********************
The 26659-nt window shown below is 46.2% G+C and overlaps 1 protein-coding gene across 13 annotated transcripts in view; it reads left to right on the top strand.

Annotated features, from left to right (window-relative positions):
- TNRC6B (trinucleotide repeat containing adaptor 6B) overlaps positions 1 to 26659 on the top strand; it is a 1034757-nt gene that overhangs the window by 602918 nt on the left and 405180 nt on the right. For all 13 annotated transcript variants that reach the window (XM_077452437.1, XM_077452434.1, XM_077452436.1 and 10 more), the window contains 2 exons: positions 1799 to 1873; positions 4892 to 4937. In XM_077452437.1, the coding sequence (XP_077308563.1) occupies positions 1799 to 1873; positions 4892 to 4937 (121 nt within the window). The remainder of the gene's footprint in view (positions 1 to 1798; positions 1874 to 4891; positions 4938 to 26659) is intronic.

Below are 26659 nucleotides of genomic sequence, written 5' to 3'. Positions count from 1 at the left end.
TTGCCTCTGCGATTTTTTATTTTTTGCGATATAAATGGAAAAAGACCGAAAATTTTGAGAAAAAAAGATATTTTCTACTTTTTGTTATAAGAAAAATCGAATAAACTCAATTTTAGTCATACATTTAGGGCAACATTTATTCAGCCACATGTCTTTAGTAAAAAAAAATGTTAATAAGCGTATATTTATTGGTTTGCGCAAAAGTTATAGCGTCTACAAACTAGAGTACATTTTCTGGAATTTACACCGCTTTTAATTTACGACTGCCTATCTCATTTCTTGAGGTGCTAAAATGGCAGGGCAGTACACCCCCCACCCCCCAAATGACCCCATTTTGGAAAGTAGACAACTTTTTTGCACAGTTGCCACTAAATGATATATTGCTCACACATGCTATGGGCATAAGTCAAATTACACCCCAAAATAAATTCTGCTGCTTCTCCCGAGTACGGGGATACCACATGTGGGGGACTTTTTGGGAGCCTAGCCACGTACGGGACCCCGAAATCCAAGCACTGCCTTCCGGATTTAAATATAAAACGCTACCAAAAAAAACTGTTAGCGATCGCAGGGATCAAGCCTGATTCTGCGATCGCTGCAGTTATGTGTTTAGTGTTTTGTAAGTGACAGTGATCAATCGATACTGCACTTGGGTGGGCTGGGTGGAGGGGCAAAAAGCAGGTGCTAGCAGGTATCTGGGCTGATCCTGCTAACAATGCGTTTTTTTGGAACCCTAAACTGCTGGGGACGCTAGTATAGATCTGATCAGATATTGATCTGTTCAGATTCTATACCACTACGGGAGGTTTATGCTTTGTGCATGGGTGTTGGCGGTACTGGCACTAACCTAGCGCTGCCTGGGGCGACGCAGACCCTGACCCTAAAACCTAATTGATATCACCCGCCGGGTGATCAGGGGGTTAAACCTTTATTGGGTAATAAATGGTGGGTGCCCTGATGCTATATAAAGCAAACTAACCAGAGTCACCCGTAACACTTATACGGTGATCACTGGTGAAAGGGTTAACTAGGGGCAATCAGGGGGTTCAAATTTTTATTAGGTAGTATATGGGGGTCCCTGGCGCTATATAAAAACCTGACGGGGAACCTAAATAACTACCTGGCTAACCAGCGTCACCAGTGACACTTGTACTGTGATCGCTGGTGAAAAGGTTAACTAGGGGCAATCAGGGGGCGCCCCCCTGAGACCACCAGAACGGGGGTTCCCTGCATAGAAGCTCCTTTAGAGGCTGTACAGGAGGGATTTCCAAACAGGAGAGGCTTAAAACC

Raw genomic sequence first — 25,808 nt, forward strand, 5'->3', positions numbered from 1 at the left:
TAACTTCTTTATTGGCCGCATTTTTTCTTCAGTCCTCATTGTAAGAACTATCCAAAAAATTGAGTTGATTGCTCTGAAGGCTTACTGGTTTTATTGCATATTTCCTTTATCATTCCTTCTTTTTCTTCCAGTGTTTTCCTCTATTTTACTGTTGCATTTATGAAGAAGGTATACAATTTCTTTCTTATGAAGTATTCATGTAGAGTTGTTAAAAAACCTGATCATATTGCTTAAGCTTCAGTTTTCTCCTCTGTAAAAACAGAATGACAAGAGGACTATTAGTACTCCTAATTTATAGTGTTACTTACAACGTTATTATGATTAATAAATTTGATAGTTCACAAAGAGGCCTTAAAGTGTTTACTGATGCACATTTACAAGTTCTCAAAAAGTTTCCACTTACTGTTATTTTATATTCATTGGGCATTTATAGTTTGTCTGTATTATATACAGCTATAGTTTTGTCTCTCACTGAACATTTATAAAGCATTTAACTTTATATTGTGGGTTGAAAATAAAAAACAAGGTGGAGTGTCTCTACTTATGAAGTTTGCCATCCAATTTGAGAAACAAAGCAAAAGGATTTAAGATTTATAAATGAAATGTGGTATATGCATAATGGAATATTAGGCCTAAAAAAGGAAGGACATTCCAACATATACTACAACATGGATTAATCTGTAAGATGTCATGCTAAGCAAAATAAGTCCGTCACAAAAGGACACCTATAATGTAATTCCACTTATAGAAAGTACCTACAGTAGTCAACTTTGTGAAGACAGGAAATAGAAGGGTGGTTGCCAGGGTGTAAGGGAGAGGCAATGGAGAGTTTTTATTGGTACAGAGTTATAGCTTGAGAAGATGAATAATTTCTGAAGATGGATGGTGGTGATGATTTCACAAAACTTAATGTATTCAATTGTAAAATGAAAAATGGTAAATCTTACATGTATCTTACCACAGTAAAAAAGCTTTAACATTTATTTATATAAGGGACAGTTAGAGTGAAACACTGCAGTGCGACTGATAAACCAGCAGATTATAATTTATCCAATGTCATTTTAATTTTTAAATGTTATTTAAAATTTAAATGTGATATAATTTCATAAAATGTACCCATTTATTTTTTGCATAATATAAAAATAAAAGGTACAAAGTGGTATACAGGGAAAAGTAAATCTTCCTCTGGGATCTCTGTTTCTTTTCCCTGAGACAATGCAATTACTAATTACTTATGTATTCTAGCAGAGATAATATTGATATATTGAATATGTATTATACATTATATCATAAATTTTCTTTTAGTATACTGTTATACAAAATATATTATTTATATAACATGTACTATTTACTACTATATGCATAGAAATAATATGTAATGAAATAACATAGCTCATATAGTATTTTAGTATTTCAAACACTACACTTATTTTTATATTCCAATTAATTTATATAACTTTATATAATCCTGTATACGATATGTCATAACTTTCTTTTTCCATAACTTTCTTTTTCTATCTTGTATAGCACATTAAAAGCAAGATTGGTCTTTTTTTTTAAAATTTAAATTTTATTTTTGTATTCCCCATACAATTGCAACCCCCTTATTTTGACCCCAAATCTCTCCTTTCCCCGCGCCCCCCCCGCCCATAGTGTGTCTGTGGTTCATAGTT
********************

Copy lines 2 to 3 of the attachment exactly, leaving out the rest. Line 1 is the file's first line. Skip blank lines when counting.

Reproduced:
Annotated features, from left to right (window-relative positions):
- TNRC6B (trinucleotide repeat containing adaptor 6B) overlaps positions 1 to 26659 on the top strand; it is a 1034757-nt gene that overhangs the window by 602918 nt on the left and 405180 nt on the right. For all 13 annotated transcript variants that reach the window (XM_077452437.1, XM_077452434.1, XM_077452436.1 and 10 more), the window contains 2 exons: positions 1799 to 1873; positions 4892 to 4937. In XM_077452437.1, the coding sequence (XP_077308563.1) occupies positions 1799 to 1873; positions 4892 to 4937 (121 nt within the window). The remainder of the gene's footprint in view (positions 1 to 1798; positions 1874 to 4891; positions 4938 to 26659) is intronic.